Also, another precaution is that children will sometimes open cabinets out of curiosity. They may expose themselves to these chemicals inadvertently while playing with them. It’s important as parents to install safeguards and precautions to prevent children from doing this.
Eczema and food allergies go hand in hand. It is important to know what foods trigger your child’s eczema so you avoid giving it to them. Many children outgrow their food allergies. Common food allergies include dairy, eggs, tree nuts, shellfish, peanut, soy, wheat, fish, and sesame. (6)
Clothing that is rough, tight or traps heat can cause eczema to flare. Wool is well known for irritating eczema skin. For this reason, clothes made with wool should be avoided. Cotton is very good for eczema because it conducts heat very well and absorbs moisture easily. Silk is good as well, but depending on the type of silk it can actually reduce transpiration and cause discomfort when touching skin directly. (7)
The relationship between stress and eczema is not straight forward. I have anecdotal evidence, even personal experiences, of stress causing eczema. One study showed that stress can provoke an immune response in people with eczema by increasing certain immune cells. Overall, I think it’s important to keep your baby stress free, which is not easy sometimes. I have found that my child becomes more frustrated and stressed when he is itchy so I try my best to distract him from scratching. I know once he starts scratching, it will further exacerbate the itch-scratch cycle. (8)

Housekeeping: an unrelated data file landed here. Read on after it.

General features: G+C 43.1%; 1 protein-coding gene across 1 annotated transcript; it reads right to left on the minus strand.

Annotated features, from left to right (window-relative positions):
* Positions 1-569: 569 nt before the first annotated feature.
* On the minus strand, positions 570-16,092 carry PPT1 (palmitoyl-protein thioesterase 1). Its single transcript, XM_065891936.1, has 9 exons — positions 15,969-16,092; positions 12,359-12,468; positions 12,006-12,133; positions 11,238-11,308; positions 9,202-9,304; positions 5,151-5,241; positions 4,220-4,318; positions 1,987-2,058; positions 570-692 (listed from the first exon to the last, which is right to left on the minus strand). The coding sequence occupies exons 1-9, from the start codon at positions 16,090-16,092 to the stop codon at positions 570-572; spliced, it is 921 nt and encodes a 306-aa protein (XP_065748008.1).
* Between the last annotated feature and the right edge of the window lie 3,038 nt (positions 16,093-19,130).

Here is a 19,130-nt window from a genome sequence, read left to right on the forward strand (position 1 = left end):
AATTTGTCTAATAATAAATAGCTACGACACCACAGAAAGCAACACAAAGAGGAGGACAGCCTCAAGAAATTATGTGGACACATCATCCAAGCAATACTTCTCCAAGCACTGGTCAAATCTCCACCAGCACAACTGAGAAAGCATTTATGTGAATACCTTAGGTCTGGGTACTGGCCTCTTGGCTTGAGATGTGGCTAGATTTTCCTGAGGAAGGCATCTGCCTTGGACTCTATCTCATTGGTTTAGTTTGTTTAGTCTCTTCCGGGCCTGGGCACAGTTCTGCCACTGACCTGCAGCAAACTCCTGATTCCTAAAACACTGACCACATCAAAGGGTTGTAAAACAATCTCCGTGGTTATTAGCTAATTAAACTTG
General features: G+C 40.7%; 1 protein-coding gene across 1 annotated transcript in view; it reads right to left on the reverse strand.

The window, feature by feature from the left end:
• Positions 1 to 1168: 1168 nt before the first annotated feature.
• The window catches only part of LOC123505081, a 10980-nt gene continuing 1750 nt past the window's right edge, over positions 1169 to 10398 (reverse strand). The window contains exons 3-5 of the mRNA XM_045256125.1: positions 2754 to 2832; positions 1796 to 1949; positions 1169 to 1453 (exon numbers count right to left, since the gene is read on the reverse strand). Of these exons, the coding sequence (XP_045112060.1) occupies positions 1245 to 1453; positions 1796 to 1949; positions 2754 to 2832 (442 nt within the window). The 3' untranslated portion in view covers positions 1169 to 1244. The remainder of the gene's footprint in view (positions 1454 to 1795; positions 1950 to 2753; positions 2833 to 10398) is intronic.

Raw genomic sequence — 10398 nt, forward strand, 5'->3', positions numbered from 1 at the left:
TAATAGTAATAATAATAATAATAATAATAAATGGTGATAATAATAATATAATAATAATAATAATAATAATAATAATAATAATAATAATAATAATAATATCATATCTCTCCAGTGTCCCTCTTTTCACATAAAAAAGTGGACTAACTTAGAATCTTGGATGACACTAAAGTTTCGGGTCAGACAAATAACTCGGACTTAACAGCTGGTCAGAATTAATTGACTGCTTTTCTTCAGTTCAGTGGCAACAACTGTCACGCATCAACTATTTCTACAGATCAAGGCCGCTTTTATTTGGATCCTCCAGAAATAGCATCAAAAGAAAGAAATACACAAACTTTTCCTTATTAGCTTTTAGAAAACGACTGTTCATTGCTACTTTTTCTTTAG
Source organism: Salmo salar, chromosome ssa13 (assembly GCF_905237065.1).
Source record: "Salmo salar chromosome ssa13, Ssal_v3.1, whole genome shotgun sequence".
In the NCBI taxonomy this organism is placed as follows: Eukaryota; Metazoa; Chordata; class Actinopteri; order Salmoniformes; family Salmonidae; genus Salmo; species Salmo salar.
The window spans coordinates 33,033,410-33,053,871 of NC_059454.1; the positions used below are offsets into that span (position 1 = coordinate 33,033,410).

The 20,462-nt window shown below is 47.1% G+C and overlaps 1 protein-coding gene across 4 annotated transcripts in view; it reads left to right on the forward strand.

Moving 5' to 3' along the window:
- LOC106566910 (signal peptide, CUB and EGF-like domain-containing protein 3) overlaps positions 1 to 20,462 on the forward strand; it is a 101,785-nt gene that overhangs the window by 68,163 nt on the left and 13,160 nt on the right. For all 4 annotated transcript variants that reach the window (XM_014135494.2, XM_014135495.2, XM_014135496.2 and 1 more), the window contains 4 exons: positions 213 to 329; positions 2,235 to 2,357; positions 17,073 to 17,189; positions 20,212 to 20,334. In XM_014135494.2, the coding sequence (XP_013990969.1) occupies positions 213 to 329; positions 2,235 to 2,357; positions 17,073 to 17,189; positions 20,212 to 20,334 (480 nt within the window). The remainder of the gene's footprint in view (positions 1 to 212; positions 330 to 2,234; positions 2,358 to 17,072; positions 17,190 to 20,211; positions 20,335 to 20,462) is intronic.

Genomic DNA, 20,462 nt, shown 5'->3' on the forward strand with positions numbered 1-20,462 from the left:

Phthalates and bisphenol A (BPA) can cause eczema. These chemicals are used to make plastic and are found in plastic household items such as baby bottles and pacifiers, among other products. There is more awareness of this hormone disrupting compound and many manufacturers have gone to great deals to not use them. (9), (10)
Metals such as zinc, chromium, cobalt, nickel which are present in jewelry, cloths, cosmetic products, and dental fillings can cause contact dermatitis. As the name implies, dermatitis happens after these metals rub against the skin. Nickel is commonly cited as a metal to trigger eczema. It is not clear for the other types of metal whether they can exacerbate eczema, but they can cause contact dermatitis. (11), (12)
This is not a trigger for eczema, but it is worth noting that those with eczema may be more likely to have a respiratory infection. An interesting question to note is whether controlling eczema and allergies (since they are related) can prevent respiratory infections. (13)
Tobacco smoke is another trigger for eczema whether it is first hand or second hand (inhalation of smoke) smoking. We already know that smoking is bad for cardiovascular health. This is another reason for parents to stop smoking if they have children with eczema. (14)
Unfortunately, there are many eczema triggers. The good news is that once you find out what triggers eczema in toddlers and other children, you can avoid them and prevent flare-ups up to a certain extent. Knowledge is power. Don’t let eczema get the best of you. Fortunately, many children do outgrow their eczema. Every child is different and part of the journey is learning what your child’s unique triggers are. Hopefully, this article helps you identify some of the common triggers. Let us know if you have found other triggers that are not mentioned in this article!